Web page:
In our teaching and research we highlight major developments in societies and cultures as they have unfolded during the modern and contemporary eras. We seek to gain understanding of the interrelationships of Europeanisation, globalisation, scientific and technological development, political change and cultural innovation. We are interested in how today’s societies cope with these challenges through, amongst others, practices of remembrance, governance techniques, strategies for managing knowledge, technologies and risks and ways of dealing with diversity and inequality. Yet, understanding our present world is impossible without insight into its past. This is why historical research serves as a key element of our scholarly and educational identity.
The past few months the world has been dominated by the covid-19 crisis. The impact of the coronavirus on society has been huge and as some parts of the world are slowly re-opening their societies, it becomes clear that special measures need to be taken to ensure a safe and healthy environment.
We understand that in these uncertain times it is difficult to assess what the new academic year will look like. These uncertainties logically raise many questions: How about safety in Maastricht? What will education look like at FASoS? What can you expect from student life? We can't give a conclusive answer to all these questions, but we can try to help you as best we can. Please visit our information pages to see what your study programme will look like at the beginning of the next academic year.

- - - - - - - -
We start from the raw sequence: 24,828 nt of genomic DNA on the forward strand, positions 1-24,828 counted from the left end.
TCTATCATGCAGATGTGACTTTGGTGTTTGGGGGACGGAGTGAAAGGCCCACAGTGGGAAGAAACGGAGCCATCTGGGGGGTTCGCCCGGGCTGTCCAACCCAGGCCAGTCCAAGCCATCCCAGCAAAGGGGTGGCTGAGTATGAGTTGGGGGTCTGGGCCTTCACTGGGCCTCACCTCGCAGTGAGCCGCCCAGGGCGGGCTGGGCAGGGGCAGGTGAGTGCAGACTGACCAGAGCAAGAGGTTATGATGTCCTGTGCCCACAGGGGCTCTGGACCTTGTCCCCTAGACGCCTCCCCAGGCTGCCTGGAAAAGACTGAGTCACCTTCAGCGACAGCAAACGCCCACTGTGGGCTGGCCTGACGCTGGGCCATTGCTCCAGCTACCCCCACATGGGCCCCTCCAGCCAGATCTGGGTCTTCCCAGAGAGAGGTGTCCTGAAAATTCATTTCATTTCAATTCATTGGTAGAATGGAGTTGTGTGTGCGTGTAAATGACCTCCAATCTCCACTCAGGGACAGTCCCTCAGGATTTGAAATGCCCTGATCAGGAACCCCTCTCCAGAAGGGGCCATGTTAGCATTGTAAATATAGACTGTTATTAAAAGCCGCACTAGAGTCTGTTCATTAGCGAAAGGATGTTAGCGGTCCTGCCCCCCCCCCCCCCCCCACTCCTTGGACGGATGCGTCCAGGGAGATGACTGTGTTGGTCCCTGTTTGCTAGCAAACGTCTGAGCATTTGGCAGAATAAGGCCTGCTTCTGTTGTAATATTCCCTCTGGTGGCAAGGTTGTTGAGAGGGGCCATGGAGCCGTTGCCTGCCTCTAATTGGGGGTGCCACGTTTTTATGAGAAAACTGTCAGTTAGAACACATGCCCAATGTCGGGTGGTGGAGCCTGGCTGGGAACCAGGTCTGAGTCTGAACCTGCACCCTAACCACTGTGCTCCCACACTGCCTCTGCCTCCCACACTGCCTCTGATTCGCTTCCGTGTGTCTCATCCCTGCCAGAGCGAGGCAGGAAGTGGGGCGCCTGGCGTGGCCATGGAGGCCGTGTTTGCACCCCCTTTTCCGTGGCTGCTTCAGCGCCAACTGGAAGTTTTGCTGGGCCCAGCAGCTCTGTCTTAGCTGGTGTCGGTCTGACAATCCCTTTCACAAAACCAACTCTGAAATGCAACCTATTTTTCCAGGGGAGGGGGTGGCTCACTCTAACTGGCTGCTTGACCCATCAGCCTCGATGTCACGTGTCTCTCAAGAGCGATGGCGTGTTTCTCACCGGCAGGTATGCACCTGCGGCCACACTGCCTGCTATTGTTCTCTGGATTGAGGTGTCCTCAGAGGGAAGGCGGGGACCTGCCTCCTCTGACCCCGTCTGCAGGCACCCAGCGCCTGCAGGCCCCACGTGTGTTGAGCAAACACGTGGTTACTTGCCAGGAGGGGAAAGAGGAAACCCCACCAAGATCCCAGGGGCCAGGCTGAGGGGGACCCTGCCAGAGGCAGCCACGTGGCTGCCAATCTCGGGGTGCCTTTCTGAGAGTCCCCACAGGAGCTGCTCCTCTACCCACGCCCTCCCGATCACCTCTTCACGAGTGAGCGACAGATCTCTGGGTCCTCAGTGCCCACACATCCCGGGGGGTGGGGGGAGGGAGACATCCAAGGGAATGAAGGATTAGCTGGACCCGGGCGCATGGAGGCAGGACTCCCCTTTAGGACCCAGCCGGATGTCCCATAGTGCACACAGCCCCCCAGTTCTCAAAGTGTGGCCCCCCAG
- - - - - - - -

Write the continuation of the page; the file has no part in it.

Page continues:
Our faculty offers four bachelor’s programmes, eight master's programmes and two research master's programmes.
Our research institute studies societies and cultures as they unfolded during the modern and contemporary era in a radically interdisciplinary manner. We analyse the interrelationships of Europeanisation, globalisation, scientific and technological development, political change and cultural innovation.
Cyrus Mody, Professor of the History of Science, Technology, and Innovation has obtained a Synergy grant from the European Research Council for his project ‘Nanobubbles: how, when and why does science fail to correct itself?’ ‘Nanobubbles’ seeks to explore how erroneous claims can be removed from the scientific record. “Researchers sometimes present claims as the truth, even though there is evidence that contradicts those claims.
Pomme van de Weerd, PhD candidate at the Faculty of Arts and Social Sciences will defend her dissertation 'Nederlanders and buitenlanders: A sociolinguistic-ethnographic study of ethnic categorization among secondary school pupils’ on 18 November. In her dissertation, Pomme researches how and why students use ethnic labels for themselves and for others.
Cyrus Mody, Professor of the History of Science, Technology, and Innovation at Maastricht University’s Faculty of Arts and Social Sciences has obtained a Synergy grant from the European Research Council for his project ‘Nanobubbles: how, when and why does science fail to correct itself?’
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Video: virtual campus tour.